Press | Published on 13th Mar 2017

Are you estimating your estimates?

Trade businesses must present pricing proposals to prospective customers (that’s a lot of P’s, apologies) in order to secure the work. These quotes depend on countless different factors.

Neil Macdonald, Technical Manager, HHIC and former gas installer outlines his best practice quoting advice.

  • Is it a price quote or an estimate?

A price estimate is a price based on today’s material prices and labour for the cost of the service and has no legal standing.

A price quote is a fixed price that cannot legally change once the customer accepts a contract. This holds true even if you have to carry out much more work than you expected. No two jobs are never the same, so for me, it makes more sense to give an estimate. You can also specify in the quotation precisely what it covers, and that variations outside of this will be subject to additional charges.

  • Detail is key

Detail starts with your research. We know consumers are better informed and knowledgeable than ever. How many times have you heard ‘I’ve seen that product on the internet for £50 less than that’? Make sure that you research regularly the cost of materials and products, to ensure you accurately communicate current prices. This ‘price list’ will also provide the framework to tailor individual projects, so it’s useful to have.

Moving on to the estimate itself. They should include the following;

  • Price of service
  • Itemised expenses
  • Project specifics
  • Payments terms
  • Project conditions
  • Showcase quality

You know the qualities of a quality “compliant” installation but do they? Do they know that many aspects are mandatory not optional, and their respective cost? A knowledgeable update from you will help them understand and also realise that they are dealing with a professional.

If you have any memberships or qualifications (you will have Gas Safe of course!) from professional bodies that make you stand out from the crowd; stick it on your paperwork. A swish looking estimate, complete with a host of impressive logos will be better received than a dog eared piece of paper with no endorsement.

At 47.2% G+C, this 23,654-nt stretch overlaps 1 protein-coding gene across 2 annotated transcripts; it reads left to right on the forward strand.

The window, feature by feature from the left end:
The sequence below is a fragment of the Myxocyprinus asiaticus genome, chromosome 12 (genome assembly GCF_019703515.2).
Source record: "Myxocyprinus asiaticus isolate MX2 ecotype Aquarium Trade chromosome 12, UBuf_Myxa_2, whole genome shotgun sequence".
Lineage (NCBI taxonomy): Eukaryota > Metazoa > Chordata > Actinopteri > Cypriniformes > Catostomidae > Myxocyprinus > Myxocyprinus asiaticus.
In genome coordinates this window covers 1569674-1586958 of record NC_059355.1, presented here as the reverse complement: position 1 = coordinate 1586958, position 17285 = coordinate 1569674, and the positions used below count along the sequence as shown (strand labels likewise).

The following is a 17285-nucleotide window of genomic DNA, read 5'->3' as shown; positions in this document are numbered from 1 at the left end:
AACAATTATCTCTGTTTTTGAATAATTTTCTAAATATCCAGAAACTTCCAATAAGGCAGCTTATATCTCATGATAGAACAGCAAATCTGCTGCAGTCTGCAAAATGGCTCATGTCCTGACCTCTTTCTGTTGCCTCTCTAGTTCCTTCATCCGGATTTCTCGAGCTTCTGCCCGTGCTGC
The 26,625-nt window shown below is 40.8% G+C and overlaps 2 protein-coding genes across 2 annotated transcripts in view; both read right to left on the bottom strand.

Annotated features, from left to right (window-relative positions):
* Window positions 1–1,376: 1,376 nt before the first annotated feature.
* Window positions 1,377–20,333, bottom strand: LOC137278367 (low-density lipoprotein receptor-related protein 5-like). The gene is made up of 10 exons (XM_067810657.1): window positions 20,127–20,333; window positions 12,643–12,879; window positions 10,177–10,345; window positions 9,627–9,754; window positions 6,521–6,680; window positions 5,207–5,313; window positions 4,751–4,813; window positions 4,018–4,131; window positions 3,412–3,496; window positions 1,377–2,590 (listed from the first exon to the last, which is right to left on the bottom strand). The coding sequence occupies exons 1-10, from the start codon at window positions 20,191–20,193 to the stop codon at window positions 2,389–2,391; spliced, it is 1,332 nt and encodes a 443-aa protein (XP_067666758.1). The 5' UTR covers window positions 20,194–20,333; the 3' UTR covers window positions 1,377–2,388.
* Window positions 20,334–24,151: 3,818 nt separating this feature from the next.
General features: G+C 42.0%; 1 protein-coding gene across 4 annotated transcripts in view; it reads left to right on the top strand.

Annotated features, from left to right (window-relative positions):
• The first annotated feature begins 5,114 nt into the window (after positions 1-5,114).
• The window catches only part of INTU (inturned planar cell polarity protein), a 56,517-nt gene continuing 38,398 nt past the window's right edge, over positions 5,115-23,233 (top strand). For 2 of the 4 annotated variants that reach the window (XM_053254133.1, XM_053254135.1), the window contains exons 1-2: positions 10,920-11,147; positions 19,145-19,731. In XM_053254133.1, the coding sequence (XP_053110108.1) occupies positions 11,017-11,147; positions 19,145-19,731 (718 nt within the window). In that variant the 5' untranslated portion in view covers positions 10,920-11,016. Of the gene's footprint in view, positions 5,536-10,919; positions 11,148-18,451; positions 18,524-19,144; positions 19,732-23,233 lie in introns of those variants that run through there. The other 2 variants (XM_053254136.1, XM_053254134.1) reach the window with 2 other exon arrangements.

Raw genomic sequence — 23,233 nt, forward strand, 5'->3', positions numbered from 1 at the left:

• Consumer Education

It can prevent a re-visit to resolve a common problem! A good example is water-treatment –Research suggests that 80 per cent of all central heating system trouble is related directly or indirectly to sludge/debris in the system and responsible for many manufacturer call-outs within warranty.

Itemise the necessary steps (cleanse, power flush, inhibitor, etc.) so the consumer knows where any additional cost (compared to other quotes) may stem from. Other items which may be ignored by less professional installers includes; correct installation of condensate, pressure-relief pipework, system balancing and plume-management kits.

Manufacturer’s produce information either in leaflet or download form. Attaching additional information to the quotation will help the potential customer realise what it includes and perhaps why others may have been different.

Customers see the installer as expert in his/her field (after all you are the most trusted trade!) don’t under-estimate the importance of engaging with the consumer on their requirements and why an installation should/shouldn’t be done in a certain way.

Optional extras, such as upgraded controls not only demonstrates that you have taken the time to think about what THEY may need in terms of home heating comfort, it also enables you to make some marginal gains.

  • Peace of mind

You can’t put a price on peace of mind. Most manufacturers now offer a long warranty period. Add that to the knowledge that using a reputable installer who cares about the job (he has logos to prove it, and he talks about the importance of looking after the central heating system) and you have peace of mind that your system will be ‘guaranteed’ for a period of time. Peace of mind. Don’t under estimate how valuable that is to a consumer.

  • Spell out the risks

Potential risks for consumers of non-compliance with Building Regulations – building owners could be served with an enforcement notice in cases of non-compliance. They may also have difficulty selling their home in the future.